A nurse bravely battling breast cancer hopes to raise awareness about the importance of attending breast screening appointments as well as money for the Rotherham Hospital and Community Charity at a fundraising event.
Despite feeling fit, healthy and with no visible signs of the potentially life-threatening cancer, specialist doctors at Rotherham Hospital detected the first signs of breast cancer in Bobbie Evers’ left breast in June this year following a routine breast screening appointment.
Bobbie, a theatre nurse at the hospital, was invited back for a follow up appointment where an ultrasound and a biopsy sadly confirmed the diagnosis. Bobbie, of West Melton in Rotherham, underwent a mastectomy and reconstructive surgery in July followed by a further hospital stay to treat an infection.
Despite her ordeal, Bobbie hopes her experience will encourage other women to accept routine screening appointments, which can help clinicians detect cancer earlier.
To coincide with Breast Cancer Awareness Month in October, Bobbie will be hosting a fundraising event in reception at Rotherham Hospital on Monday 23 October, from 9.30am to 2.30pm. All the money raised will be help to fund equipment and resources for the Breast Cancer Service at Rotherham Hospital.
Bobbie, age 49, said: “I accepted a routine appointment to attend breast screening at Rotherham Hospital but I felt healthy and didn’t have any of the signs typically associated with breast cancer such as a lump, dimpled skin, swelling or discolouration in my breast so I was confident I would be okay.
“It was a huge shock when I was invited back for a follow up appointment and the tests showed I had cancer. I felt my whole world came to a stop. Being a nurse, I obviously knew about breast cancer but I didn’t think it would necessarily happen to me.
“I only began to feel really poorly when I started the treatment and the worst part for me was being re-admitted to hospital after I suffered an infection following surgery. I had to have two kinds of antibiotics administered intravenously four times a day for eight days but unfortunately the skin around my breast became necrotic, which means the blood flow stopped and it effectively died. I had to have the implant removed and I’m now waiting for more surgery in the New Year.
“But despite everything I’ve been through, I was so well supported by everyone from the Breast Cancer Service. I wanted to be able to give something back to the service and to hopefully help raise awareness about breast cancer too. I shall be telling everyone that ‘Bobbie says to check your boobs!’
“I’m absolutely bowled over by the support I’ve received for the fundraising event already from my colleagues, friends and family. I hope we raise as much money as possible and if more women take up their screening appointments, then sharing my experience will definitely be worth it.”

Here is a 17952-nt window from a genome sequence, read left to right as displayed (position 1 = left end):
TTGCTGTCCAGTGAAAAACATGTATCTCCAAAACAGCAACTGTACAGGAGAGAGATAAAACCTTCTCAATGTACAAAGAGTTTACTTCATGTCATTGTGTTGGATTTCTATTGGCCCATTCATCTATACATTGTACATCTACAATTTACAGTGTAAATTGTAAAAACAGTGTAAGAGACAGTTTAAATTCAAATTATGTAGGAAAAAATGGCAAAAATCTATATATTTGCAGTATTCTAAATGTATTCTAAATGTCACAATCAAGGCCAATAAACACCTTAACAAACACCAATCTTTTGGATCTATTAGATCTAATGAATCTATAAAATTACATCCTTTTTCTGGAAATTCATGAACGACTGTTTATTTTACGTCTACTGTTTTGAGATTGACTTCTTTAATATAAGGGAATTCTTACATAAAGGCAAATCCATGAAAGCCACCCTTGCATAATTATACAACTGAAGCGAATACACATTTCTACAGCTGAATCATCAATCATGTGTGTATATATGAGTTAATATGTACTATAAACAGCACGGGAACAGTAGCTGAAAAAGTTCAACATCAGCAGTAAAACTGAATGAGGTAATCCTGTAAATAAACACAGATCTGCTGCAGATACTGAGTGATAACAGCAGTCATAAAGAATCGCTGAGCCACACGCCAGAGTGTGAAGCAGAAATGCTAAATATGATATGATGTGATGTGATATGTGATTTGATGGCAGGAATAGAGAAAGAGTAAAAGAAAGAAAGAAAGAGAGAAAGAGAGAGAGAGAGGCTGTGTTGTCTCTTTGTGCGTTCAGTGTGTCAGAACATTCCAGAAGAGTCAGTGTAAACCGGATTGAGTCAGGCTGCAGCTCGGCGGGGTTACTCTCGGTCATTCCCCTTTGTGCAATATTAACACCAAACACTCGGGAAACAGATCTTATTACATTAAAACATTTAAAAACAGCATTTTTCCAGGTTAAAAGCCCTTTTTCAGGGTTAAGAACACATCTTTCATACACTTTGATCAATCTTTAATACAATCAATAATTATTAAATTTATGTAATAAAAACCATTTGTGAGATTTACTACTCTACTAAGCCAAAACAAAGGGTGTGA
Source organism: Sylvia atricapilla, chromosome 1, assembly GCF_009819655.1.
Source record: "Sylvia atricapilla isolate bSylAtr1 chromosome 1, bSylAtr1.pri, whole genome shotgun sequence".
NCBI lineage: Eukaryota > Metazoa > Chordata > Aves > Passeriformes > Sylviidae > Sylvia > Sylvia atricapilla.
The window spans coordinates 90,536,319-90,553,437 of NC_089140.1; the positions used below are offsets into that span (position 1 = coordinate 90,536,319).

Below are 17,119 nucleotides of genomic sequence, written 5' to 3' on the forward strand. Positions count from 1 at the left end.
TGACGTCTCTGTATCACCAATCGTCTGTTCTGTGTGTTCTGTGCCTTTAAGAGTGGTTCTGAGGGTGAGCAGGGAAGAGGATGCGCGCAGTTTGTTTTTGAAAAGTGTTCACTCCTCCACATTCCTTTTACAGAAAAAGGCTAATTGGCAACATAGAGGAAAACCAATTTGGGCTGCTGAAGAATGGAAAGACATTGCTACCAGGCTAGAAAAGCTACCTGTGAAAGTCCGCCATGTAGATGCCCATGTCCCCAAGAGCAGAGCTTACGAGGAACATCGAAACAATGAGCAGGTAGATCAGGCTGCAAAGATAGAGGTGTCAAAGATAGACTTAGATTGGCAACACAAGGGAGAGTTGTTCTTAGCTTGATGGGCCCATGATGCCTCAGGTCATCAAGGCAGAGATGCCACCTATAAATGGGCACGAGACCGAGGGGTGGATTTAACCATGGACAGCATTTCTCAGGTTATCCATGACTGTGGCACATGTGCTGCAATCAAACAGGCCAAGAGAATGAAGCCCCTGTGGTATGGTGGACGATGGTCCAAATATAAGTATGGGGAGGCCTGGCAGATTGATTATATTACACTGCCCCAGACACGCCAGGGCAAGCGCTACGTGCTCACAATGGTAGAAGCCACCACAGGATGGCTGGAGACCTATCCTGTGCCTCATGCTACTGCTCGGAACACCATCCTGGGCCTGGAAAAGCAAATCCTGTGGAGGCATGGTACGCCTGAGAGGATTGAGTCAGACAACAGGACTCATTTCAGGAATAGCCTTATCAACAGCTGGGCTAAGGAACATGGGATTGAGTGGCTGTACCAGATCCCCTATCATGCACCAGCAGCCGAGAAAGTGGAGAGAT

Bobbie’s ‘Breast Cancer Awareness Fundraiser’ will include a raffle, tombola and competitions. There will be gifts and delicious cakes for sale. Breast cancer nurses will also be available to answer any questions about screening, the signs and symptoms of the cancer and how it is treated.
Breast Cancer Awareness Month is a worldwide annual campaign involving thousands of organisations to highlight the importance of breast awareness, education and research. Fundraisers are also encouraged to ‘wear it pink’ to raise awareness.
Every year around 11,500 women and 80 men die from breast cancer – that’s nearly 1,000 people every month. Thanks to research, more people are surviving breast cancer than ever before. More than 80 per cent of women with breast cancer are still alive five years after diagnosis but around 50,000 women continue to be diagnosed with breast cancer each year.*
Gabby Atmarow, Chair of the Charitable Funds Committee, added: “We’re incredibly lucky at The Rotherham NHS Foundation Trust to have such passionate and dedicated colleagues like Bobbie who, despite what they have been through, want to raise money for the Rotherham Hospital and Community Charity.
“The charity will designate any funds raised at Bobbie’s event for the Breast Cancer Service and we will work together to ensure any additional equipment or resources purchased above and beyond what the NHS can and should afford will really help benefit patients like her in future.”
For more information and advice about the benefits of attending breast screening appointments, you can read our blog by the Trust’s Breast Screening Programme Manager, Faye Foers, online here.
For more information about the Rotherham Hospital and Community Charity please contact Suzanne Rutter on 01709 426821 or via Charity@rothgen.nhs.uk